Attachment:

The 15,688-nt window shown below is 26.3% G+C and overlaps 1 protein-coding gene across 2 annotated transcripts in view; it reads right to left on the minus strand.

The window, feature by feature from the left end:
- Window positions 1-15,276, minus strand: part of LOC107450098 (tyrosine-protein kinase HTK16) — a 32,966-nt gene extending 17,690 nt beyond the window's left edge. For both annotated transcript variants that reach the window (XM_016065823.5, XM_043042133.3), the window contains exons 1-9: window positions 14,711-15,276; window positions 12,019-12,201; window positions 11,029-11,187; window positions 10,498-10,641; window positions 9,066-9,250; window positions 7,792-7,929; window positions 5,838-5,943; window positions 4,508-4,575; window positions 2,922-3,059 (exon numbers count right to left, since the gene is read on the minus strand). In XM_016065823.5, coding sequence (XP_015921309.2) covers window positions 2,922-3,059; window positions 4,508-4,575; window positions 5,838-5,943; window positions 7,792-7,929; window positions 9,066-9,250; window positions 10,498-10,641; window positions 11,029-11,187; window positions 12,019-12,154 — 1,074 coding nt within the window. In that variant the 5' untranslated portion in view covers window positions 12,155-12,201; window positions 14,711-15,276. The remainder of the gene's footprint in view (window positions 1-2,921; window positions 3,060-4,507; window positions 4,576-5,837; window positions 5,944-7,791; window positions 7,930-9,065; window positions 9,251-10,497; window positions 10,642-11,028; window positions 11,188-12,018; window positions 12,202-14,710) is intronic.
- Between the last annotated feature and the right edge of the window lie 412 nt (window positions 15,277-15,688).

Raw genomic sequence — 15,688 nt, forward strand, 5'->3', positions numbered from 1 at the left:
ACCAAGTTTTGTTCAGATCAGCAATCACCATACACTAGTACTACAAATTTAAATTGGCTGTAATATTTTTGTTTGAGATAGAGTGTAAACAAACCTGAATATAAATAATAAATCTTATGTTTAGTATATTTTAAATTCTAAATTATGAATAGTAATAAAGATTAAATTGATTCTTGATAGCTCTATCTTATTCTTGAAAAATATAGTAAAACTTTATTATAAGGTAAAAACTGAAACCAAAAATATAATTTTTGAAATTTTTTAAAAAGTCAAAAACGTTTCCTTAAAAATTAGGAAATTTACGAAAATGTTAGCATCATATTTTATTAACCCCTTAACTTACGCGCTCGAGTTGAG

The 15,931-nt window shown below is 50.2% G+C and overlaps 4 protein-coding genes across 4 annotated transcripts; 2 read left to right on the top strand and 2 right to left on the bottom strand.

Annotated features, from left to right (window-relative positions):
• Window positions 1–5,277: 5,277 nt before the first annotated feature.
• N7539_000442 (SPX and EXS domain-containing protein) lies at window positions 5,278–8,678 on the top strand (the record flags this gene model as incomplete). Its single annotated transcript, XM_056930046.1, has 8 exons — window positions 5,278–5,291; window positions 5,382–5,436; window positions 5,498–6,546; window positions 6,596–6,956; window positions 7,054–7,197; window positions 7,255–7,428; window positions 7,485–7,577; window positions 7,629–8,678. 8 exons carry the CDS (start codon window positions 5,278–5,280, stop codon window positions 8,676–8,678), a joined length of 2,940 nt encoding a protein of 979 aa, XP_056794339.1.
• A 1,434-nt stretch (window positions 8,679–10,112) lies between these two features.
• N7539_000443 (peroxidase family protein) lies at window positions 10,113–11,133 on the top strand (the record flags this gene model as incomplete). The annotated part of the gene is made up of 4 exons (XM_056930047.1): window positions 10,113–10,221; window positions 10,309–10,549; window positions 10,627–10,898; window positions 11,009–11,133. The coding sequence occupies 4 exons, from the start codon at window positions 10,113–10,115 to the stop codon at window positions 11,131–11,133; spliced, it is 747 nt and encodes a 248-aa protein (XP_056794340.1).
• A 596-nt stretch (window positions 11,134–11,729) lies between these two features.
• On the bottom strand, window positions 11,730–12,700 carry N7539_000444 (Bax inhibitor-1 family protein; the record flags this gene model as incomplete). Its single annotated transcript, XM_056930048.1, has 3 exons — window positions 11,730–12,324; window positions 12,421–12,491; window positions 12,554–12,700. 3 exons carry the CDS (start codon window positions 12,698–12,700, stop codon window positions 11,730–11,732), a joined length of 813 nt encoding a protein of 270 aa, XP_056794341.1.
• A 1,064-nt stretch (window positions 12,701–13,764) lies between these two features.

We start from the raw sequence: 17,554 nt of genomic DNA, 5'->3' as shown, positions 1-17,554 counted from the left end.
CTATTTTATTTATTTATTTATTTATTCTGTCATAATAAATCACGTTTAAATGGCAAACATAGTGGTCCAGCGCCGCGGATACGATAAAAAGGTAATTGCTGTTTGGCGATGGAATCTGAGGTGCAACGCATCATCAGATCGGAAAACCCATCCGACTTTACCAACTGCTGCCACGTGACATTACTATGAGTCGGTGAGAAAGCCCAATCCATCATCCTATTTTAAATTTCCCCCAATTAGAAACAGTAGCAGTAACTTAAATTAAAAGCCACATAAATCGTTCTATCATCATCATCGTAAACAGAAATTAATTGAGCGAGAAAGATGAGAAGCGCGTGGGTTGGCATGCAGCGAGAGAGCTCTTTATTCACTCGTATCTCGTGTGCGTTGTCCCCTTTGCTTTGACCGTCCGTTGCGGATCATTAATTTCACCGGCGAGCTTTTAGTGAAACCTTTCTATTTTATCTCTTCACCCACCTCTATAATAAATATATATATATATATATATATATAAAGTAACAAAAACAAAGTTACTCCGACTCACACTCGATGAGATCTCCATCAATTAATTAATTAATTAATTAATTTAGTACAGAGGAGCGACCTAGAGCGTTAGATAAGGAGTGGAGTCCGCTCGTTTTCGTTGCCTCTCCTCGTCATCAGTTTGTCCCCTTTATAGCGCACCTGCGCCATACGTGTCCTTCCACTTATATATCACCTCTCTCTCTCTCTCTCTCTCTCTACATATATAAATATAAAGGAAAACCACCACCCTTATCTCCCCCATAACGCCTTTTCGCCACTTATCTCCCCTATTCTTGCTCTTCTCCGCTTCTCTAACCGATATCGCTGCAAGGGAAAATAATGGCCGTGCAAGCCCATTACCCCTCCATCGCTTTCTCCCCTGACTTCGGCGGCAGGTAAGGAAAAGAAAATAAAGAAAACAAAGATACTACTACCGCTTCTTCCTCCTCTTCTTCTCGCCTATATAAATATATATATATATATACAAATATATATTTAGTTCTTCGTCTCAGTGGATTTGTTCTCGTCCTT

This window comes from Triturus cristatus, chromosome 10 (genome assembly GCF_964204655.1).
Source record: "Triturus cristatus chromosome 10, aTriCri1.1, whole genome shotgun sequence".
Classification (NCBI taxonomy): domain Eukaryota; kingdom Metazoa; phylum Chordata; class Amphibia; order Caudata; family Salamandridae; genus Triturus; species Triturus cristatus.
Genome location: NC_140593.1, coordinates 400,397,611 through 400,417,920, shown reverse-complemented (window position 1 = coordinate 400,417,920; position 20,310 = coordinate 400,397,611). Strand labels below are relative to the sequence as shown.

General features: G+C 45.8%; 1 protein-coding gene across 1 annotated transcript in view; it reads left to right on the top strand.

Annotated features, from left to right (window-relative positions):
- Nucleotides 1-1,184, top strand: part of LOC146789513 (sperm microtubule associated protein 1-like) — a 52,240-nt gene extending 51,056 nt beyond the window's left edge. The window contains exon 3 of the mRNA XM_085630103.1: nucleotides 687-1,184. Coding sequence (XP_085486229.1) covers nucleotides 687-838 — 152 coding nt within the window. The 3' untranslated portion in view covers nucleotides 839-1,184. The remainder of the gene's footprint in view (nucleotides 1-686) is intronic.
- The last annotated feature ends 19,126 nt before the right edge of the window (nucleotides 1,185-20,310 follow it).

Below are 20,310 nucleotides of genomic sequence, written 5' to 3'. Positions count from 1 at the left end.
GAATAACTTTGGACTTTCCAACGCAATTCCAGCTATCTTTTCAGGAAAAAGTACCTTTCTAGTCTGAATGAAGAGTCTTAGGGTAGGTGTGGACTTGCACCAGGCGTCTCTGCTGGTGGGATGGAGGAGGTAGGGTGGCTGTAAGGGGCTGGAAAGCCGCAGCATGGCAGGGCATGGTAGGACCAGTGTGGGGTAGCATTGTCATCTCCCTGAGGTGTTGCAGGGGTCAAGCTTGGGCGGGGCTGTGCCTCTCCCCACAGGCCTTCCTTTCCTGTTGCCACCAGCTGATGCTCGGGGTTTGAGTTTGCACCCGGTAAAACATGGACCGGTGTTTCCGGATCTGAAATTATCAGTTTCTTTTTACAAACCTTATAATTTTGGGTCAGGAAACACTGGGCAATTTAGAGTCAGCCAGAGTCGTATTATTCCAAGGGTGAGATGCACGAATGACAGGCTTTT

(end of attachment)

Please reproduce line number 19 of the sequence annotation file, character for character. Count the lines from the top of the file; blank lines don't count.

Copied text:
Source record: "Triturus cristatus chromosome 10, aTriCri1.1, whole genome shotgun sequence".